German Spelling: When to Use s, ss or ß

Father helping daughter with homework in playroom
KidStock / Getty Images

If you first learned German before 1996, you may not be aware that the German spelling has undergone a number of reforms, changing the spellings of words you may be familiar with. For many German speakers, it was hard to let go of certain old spellings, but some German teachers may argue that the reforms have not gone far enough. For instance, it is still difficult for beginner students to sort out when to use s, ss, or ß in a German word.

Keep track of when to use s, ss, and the infamous ß using this handy guide, but beware of the exceptions!

Single –s

  • At the beginning of words:
    der Saal (hall, room), die Süßigkeit (candy, sweet), das Spielzimmer (playroom)
  • Mostly in nouns, adjectives, adverbs and a few verbs when preceded and followed by a vowel:
    lesen (to read), reisen (to travel), die Ameise (ant), gesäubert (cleaned)​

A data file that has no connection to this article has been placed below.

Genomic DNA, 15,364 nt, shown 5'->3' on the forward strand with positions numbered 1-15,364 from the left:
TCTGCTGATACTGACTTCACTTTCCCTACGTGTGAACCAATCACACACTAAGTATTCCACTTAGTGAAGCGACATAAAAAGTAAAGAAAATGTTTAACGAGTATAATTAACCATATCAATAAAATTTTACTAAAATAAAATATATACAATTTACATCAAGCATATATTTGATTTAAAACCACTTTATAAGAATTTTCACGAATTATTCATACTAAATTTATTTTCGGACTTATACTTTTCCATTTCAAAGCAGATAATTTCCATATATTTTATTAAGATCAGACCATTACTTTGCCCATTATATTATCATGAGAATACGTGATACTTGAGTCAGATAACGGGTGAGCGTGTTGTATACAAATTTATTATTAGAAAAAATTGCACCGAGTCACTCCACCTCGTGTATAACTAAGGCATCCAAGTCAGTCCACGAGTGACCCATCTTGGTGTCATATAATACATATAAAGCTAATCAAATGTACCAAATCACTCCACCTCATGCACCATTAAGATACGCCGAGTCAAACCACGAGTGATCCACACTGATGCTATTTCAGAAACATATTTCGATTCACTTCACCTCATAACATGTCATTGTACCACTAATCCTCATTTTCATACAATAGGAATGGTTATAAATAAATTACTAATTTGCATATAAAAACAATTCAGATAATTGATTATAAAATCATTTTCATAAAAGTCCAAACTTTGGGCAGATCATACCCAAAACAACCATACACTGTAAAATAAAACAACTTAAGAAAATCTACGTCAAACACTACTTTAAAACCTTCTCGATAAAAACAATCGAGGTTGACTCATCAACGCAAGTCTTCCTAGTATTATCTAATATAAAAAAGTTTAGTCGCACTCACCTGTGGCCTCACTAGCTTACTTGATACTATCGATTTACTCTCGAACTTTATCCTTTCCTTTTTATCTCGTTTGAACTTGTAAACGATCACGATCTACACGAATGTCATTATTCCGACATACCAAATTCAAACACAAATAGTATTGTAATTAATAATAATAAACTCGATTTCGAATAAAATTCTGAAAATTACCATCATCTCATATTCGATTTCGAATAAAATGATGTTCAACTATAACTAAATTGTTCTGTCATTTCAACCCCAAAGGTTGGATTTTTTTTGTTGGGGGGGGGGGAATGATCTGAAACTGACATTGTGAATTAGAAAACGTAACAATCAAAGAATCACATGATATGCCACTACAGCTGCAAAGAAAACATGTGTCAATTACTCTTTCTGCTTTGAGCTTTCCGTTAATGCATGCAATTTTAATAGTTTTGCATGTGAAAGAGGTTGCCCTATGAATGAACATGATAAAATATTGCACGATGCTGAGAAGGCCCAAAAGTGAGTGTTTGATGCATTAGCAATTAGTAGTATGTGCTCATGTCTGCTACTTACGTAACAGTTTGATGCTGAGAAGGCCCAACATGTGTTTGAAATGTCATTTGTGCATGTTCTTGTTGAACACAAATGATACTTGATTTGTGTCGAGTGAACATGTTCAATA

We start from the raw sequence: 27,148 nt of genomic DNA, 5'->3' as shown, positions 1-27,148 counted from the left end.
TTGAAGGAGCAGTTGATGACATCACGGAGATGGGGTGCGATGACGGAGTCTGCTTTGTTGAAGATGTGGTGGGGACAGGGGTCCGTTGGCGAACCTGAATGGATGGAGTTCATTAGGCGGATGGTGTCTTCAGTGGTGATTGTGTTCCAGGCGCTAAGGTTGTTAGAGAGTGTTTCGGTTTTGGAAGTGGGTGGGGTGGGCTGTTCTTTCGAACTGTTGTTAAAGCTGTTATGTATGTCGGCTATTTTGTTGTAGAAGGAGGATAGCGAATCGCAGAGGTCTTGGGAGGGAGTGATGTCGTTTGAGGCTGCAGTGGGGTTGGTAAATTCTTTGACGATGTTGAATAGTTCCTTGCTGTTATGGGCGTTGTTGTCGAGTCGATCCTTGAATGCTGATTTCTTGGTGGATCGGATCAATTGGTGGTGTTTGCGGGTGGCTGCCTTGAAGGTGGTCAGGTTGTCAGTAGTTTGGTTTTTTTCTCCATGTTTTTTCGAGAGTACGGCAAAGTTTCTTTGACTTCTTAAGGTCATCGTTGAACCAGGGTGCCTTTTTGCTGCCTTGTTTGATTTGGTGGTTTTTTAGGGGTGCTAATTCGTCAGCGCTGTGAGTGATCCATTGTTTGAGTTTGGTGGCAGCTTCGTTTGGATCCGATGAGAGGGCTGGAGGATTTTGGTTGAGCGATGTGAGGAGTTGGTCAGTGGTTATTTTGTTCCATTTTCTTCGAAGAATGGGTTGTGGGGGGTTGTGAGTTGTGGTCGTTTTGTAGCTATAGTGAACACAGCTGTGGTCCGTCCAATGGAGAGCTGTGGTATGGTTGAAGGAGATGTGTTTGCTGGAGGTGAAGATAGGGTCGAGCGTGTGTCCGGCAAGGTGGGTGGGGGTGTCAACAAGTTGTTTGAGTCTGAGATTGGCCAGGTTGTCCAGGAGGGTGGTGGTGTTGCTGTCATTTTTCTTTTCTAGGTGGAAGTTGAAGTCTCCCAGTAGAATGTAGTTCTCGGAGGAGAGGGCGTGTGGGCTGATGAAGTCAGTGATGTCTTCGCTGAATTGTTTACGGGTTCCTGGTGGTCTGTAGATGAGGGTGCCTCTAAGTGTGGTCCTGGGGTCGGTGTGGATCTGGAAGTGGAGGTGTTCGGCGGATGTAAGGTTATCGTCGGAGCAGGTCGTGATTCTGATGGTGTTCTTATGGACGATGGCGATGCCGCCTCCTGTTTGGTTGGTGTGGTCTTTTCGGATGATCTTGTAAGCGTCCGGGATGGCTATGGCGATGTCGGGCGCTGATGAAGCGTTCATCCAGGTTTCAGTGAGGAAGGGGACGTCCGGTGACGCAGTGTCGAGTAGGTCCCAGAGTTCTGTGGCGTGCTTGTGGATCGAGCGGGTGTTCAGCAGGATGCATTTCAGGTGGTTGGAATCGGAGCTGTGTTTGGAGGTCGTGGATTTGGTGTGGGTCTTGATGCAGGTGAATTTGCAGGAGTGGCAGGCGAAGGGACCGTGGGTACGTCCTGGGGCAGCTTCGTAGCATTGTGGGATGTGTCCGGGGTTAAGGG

Exception and Examples: die Tasse (cup), der Schlüssel (key); some common verbs -> essen (to eat), lassen (to let), pressen (to press), messen (to measure)
  • After consonant -l, -m, -n, and -r, when followed by a vowel: die Linse (lentil), der Pilz (mushroom), rülpsen (to belch)
  • Always before the letter –p: die Knospe (a bud), lispeln (to lisp), die Wespe (wasp), das Gespenst (ghost)
  • Usually before the letter –t: der Ast (branch), der Mist (dung), kosten (to cost), meistens (mostly)​
    Exception Examples: Verb participles whose infinitive form have a sharp -s. See the rule about using –ss or –ß with infinitive verbs.

Double –ss

  • Usually written only after a short vowel sound: der Fluss (river), der Kuss (der Kiss), das Schloss (castle), das Ross (steed)
    Exception Examples:
    bis, bist, was, der Bus
    Words ending in –ismus: der Realismus
    Words ending in –nis: das Geheimnis (secret)
    Words ending in –us: der Kaktus

Eszett or Scharfes S: –ß 

  • Used after a long vowel or dipthong:
    der Fuß (foot), fließen (to flow), die Straße (street), beißen (to bite)
    Exception Examples: das Haus, der Reis (rice), aus.

Infinitive Verbs with –ss or –ß

  • When these verbs are conjugated, then these verb forms will also be written with either –ss or –ß, though not necessarily with the same sharp –s sound in the infinitive form:
    reißen (to rip) -> er riss; lassen -> sie ließen; küssen -> sie küsste
mla apa chicago
Your Citation
Bauer, Ingrid. "German Spelling: When to Use s, ss or ß." ThoughtCo, Aug. 26, 2020, Bauer, Ingrid. (2020, August 26). German Spelling: When to Use s, ss or ß. Retrieved from Bauer, Ingrid. "German Spelling: When to Use s, ss or ß." ThoughtCo. (accessed January 30, 2023).